GayandRight

My name is Fred and I am a gay conservative living in Ottawa. This blog supports limited government, the right of the State of Israel to live in peace and security, and tries to expose the threat to us all from cultural relativism, post-modernism, and radical Islam. I am also the founder of the Free Thinking Film Society in Ottawa (www.freethinkingfilms.com)

Friday, January 18, 2008

Hitchens on identity politics...

As usual, the voice of wisdom...
Madeleine Albright has said that there is "a special place in hell for women who don't help each other." What are the implications of this statement? Would it be an argument in favor of the candidacy of Mrs. Clinton? Would this mean that Elizabeth Edwards and Michelle Obama don't deserve the help of fellow females? If the Republicans nominated a woman would Ms. Albright instantly switch parties out of sheer sisterhood? Of course not. (And this wearisome tripe from someone who was once our secretary of state . . .)

Those of us who follow politics seriously rather than view it as a game show do not look at Hillary Clinton and simply think "first woman president." We think -- for example -- "first ex-co-president" or "first wife of a disbarred lawyer and impeached former incumbent" or "first person to use her daughter as photo-op protection during her husband's perjury rap."

One might come up with other and kinder distinctions (I shall not be doing so) but the plain fact about the senator from New York is surely that she is a known quantity who has already been in the White House purely as the result of a relationship with a man, and not at all a quixotic outsider who represents the aspirations of an "out" group, let alone a whole sex or gender.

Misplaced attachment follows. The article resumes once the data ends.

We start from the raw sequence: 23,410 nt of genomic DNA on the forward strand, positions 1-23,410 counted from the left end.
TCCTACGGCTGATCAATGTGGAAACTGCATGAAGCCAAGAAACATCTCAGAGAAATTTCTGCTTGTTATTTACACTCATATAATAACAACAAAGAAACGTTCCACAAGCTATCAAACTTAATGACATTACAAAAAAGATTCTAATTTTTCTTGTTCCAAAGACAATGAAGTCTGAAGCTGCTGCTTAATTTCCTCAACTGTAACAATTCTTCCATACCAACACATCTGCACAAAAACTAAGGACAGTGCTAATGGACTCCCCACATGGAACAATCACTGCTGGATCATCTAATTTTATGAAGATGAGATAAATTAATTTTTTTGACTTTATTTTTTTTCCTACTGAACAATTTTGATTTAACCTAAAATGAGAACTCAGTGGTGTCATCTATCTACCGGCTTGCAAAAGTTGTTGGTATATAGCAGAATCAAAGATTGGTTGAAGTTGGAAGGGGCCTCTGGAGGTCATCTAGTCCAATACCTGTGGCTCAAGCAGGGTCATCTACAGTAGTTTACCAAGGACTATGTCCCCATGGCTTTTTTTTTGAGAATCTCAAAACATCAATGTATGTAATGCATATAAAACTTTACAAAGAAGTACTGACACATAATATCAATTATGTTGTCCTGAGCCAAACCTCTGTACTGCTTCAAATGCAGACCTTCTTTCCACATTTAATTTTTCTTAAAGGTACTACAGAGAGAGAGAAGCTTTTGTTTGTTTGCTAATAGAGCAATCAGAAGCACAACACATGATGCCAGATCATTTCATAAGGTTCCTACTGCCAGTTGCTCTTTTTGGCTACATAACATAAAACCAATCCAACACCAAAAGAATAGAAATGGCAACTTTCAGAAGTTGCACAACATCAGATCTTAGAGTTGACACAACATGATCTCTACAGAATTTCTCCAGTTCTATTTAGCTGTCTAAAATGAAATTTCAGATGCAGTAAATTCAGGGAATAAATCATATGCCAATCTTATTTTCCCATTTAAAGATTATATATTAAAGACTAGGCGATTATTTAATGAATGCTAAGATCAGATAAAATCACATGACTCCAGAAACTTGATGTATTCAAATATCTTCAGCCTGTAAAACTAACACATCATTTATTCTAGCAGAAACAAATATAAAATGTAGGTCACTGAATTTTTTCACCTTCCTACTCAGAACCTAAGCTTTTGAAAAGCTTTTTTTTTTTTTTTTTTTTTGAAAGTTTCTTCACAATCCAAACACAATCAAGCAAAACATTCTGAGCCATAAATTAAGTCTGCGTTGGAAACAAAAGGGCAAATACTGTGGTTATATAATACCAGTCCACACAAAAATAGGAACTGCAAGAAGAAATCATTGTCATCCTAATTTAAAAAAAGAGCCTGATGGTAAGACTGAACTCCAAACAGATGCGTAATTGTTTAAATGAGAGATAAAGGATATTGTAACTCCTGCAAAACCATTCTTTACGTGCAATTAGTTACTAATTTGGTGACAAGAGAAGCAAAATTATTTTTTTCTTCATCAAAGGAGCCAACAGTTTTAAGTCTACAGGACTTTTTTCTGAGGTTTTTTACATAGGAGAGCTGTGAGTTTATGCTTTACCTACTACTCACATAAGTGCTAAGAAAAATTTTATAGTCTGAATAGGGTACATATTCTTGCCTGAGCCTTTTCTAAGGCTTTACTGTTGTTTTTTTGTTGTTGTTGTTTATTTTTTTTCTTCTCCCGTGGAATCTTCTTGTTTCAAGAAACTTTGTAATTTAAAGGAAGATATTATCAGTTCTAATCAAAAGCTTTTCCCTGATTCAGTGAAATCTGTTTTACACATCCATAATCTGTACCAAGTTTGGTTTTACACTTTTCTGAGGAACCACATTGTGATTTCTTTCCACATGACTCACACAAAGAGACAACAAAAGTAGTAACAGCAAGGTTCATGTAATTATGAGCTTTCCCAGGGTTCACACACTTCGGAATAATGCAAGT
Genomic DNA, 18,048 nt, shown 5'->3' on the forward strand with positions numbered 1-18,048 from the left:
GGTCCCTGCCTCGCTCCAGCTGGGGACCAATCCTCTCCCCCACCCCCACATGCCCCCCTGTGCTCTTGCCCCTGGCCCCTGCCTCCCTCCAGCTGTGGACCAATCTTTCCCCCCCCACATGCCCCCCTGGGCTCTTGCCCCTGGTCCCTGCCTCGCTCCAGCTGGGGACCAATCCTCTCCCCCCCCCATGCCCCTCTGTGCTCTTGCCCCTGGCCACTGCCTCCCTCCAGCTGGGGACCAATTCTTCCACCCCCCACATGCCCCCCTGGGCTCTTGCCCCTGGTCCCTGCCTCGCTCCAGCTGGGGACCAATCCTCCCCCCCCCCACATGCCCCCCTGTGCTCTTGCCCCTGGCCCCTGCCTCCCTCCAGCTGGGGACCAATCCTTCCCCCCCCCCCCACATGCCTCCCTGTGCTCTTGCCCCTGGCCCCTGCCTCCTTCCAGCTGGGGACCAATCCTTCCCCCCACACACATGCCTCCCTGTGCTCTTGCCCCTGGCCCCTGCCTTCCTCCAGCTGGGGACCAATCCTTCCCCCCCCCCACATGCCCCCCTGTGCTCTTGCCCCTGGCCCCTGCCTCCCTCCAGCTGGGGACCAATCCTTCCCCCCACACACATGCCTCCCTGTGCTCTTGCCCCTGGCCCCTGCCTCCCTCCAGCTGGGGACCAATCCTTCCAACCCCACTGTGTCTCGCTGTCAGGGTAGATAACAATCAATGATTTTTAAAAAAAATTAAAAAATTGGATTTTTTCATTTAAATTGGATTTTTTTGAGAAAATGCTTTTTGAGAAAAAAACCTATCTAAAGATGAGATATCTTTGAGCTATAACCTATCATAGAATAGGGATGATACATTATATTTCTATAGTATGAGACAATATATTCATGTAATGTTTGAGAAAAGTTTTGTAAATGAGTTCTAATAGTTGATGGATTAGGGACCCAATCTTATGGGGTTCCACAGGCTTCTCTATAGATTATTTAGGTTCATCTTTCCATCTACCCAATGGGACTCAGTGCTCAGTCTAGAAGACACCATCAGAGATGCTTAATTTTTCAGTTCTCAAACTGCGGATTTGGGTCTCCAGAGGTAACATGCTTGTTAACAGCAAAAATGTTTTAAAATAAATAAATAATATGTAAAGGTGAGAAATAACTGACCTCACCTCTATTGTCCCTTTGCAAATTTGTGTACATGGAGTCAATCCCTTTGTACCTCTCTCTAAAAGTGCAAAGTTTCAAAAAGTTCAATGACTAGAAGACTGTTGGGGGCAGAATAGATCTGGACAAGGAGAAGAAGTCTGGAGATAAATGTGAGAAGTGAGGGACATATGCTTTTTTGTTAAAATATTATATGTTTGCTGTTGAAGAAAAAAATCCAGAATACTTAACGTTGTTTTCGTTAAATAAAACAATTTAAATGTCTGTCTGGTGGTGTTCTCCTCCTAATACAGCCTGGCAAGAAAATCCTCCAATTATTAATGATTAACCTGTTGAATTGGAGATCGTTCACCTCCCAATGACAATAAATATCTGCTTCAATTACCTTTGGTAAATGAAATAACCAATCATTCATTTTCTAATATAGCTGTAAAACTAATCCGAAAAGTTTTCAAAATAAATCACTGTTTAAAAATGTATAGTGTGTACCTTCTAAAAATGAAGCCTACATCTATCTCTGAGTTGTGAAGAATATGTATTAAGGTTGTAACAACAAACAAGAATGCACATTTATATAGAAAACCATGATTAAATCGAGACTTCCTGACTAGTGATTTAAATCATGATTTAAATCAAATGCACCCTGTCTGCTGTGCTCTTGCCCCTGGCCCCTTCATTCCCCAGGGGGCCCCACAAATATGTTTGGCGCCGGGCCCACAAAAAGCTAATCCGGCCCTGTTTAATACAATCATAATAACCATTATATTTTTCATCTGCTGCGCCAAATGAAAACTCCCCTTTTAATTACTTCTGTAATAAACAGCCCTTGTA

Mrs. Clinton, speaking to a black church audience on Martin Luther King Day last year, did describe President George W. Bush as treating the Congress of the United States like "a plantation," adding in a significant tone of voice that "you know what I mean . . ."

She did not repeat this trope, for some reason, when addressing the electors of Iowa or New Hampshire. She's willing to ring the other bell, though, if it suits her. But when an actual African-American challenger comes along, she rather tends to pout and wince at his presumption (or did until recently).

Here again, the problem is that Sen. Obama wants us to transcend something at the same time he implicitly asks us to give that same something as a reason to vote for him. I must say that the lyricism with which he does this has double and triple the charm of Mrs. Clinton's heavily-scripted trudge through the landscape, but the irony is still the same.

What are we trying to "get over" here? We are trying to get over the hideous legacy of slavery and segregation. But Mr. Obama is not a part of this legacy. His father was a citizen of Kenya, an independent African country, and his mother was a "white" American. He is as distant from the real "plantation" as I am. How -- unless one thinks obsessively about color while affecting not to do so -- does this make him "black"?

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